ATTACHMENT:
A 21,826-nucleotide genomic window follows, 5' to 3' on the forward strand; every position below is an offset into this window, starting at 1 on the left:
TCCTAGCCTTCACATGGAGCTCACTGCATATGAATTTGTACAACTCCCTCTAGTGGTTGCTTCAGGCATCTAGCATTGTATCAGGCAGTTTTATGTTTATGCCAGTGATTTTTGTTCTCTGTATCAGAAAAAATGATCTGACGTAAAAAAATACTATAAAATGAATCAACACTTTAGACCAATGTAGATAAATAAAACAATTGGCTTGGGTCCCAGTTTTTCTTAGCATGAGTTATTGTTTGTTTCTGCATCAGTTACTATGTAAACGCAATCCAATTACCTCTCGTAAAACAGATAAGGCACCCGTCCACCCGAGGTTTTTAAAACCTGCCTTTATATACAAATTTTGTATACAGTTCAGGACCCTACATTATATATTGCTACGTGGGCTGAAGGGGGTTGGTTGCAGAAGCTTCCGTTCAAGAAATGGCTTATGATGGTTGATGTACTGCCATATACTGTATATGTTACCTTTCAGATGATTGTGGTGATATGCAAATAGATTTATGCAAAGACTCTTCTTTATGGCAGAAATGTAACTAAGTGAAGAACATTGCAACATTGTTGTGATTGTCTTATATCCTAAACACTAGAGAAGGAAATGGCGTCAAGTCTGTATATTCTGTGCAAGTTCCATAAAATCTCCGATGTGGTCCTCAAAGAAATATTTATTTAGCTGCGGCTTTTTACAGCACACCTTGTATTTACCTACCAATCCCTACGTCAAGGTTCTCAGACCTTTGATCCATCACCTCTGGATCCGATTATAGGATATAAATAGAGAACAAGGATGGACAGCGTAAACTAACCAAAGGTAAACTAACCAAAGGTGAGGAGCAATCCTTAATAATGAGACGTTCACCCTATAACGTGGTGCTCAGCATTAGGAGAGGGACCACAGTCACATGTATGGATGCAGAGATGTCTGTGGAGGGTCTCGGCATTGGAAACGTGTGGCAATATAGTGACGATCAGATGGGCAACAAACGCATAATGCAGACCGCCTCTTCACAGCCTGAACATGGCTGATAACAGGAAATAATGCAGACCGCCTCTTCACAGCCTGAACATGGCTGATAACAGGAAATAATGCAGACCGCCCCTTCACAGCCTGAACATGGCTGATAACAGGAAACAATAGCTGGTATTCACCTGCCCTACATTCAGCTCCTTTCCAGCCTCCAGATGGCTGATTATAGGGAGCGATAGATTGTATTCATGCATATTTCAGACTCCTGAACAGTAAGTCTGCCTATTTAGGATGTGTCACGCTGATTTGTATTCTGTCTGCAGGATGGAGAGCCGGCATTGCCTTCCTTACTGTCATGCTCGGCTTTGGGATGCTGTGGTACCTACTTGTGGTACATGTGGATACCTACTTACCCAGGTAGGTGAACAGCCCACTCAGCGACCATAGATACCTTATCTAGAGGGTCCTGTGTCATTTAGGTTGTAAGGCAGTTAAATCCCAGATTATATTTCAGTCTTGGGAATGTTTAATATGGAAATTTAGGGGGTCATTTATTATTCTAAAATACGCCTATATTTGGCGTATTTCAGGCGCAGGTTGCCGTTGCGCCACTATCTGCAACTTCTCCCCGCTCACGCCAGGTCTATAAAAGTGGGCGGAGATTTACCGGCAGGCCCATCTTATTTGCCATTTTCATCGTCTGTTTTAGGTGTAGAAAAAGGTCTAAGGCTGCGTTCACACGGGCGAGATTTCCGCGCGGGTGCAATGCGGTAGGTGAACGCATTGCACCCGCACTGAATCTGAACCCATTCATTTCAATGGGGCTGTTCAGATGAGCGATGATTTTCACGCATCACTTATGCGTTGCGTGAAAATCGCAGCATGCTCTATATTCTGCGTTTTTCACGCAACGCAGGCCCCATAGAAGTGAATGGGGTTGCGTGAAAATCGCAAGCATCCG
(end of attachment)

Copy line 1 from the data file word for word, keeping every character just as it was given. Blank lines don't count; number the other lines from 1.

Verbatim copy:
A 21,826-nucleotide genomic window follows, 5' to 3' on the forward strand; every position below is an offset into this window, starting at 1 on the left: